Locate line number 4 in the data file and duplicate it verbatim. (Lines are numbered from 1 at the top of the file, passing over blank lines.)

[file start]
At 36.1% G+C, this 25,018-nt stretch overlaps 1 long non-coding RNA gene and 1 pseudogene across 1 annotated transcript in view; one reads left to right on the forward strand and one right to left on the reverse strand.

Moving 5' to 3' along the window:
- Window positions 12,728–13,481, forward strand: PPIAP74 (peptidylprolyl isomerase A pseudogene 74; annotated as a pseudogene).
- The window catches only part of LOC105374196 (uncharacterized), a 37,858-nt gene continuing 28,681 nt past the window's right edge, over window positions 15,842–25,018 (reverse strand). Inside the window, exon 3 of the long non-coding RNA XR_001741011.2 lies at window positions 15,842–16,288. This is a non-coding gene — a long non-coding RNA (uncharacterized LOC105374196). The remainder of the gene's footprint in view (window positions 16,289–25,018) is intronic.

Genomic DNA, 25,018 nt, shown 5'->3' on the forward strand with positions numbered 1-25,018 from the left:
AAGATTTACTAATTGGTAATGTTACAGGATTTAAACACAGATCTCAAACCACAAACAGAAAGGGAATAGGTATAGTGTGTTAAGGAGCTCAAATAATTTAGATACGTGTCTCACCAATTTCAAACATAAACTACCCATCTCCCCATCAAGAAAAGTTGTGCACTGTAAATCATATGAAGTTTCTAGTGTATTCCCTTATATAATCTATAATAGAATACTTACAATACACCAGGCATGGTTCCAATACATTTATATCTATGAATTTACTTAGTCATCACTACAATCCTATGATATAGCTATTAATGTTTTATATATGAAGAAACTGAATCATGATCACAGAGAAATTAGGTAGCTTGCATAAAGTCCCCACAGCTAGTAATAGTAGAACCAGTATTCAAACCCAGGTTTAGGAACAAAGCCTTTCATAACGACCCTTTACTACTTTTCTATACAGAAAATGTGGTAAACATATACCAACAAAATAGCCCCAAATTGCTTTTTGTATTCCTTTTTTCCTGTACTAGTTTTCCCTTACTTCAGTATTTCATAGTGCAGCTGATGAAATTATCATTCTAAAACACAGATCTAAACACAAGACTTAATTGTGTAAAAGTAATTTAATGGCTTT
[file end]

- The window catches only part of LOC105374196 (uncharacterized), a 37,858-nt gene continuing 28,681 nt past the window's right edge, over window positions 15,842–25,018 (reverse strand). Inside the window, exon 3 of the long non-coding RNA XR_001741011.2 lies at window positions 15,842–16,288. This is a non-coding gene — a long non-coding RNA (uncharacterized LOC105374196). The remainder of the gene's footprint in view (window positions 16,289–25,018) is intronic.